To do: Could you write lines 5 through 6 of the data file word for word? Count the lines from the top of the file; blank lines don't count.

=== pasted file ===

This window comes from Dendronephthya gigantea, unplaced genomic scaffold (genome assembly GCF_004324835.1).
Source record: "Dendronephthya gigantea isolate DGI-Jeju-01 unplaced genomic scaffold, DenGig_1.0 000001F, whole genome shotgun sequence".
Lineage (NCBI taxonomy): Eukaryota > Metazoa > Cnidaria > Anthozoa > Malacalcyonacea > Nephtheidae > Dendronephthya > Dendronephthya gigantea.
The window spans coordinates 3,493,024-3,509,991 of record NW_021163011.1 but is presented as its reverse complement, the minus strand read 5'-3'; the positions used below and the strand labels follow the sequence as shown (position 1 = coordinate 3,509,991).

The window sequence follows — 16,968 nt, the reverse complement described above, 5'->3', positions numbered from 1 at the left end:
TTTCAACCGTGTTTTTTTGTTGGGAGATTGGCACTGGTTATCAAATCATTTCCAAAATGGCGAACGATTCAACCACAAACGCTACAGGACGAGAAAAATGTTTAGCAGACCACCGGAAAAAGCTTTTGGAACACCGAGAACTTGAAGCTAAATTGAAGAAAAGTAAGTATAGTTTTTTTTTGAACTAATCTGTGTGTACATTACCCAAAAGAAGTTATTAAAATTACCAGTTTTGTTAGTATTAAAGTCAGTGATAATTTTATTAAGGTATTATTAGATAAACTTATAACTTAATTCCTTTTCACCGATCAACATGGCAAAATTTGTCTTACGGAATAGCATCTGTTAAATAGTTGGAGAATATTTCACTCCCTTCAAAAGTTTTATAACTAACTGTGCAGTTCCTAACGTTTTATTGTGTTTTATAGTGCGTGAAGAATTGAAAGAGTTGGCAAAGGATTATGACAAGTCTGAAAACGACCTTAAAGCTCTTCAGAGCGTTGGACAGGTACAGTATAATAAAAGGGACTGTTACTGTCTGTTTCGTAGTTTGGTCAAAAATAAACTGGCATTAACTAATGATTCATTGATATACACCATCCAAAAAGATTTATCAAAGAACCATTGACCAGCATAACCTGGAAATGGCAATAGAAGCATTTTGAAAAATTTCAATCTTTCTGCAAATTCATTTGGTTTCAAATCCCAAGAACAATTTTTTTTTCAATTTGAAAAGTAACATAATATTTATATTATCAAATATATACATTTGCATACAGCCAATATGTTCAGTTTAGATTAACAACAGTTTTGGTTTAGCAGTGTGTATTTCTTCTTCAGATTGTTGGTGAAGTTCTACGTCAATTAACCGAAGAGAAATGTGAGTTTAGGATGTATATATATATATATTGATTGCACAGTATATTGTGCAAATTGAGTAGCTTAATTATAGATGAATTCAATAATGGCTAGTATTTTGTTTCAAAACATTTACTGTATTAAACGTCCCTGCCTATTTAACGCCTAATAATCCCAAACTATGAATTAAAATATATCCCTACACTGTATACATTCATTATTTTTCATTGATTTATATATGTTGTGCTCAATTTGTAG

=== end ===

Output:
The window sequence follows — 16,968 nt, the reverse complement described above, 5'->3', positions numbered from 1 at the left end:
TTTCAACCGTGTTTTTTTGTTGGGAGATTGGCACTGGTTATCAAATCATTTCCAAAATGGCGAACGATTCAACCACAAACGCTACAGGACGAGAAAAATGTTTAGCAGACCACCGGAAAAAGCTTTTGGAACACCGAGAACTTGAAGCTAAATTGAAGAAAAGTAAGTATAGTTTTTTTTTGAACTAATCTGTGTGTACATTACCCAAAAGAAGTTATTAAAATTACCAGTTTTGTTAGTATTAAAGTCAGTGATAATTTTATTAAGGTATTATTAGATAAACTTATAACTTAATTCCTTTTCACCGATCAACATGGCAAAATTTGTCTTACGGAATAGCATCTGTTAAATAGTTGGAGAATATTTCACTCCCTTCAAAAGTTTTATAACTAACTGTGCAGTTCCTAACGTTTTATTGTGTTTTATAGTGCGTGAAGAATTGAAAGAGTTGGCAAAGGATTATGACAAGTCTGAAAACGACCTTAAAGCTCTTCAGAGCGTTGGACAGGTACAGTATAATAAAAGGGACTGTTACTGTCTGTTTCGTAGTTTGGTCAAAAATAAACTGGCATTAACTAATGATTCATTGATATACACCATCCAAAAAGATTTATCAAAGAACCATTGACCAGCATAACCTGGAAATGGCAATAGAAGCATTTTGAAAAATTTCAATCTTTCTGCAAATTCATTTGGTTTCAAATCCCAAGAACAATTTTTTTTTCAATTTGAAAAGTAACATAATATTTATATTATCAAATATATACATTTGCATACAGCCAATATGTTCAGTTTAGATTAACAACAGTTTTGGTTTAGCAGTGTGTATTTCTTCTTCAGATTGTTGGTGAAGTTCTACGTCAATTAACCGAAGAGAAATGTGAGTTTAGGATGTATATATATATATATTGATTGCACAGTATATTGTGCAAATTGAGTAGCTTAATTATAGATGAATTCAATAATGGCTAGTATTTTGTTTCAAAACATTTACTGTATTAAACGTCCCTGCCTATTTAACGCCTAATAATCCCAAACTATGAATTAAAATATATCCCTACACTGTATACATTCATTATTTTTCATTGATTTATATATGTTGTGCTCAATTTGTAG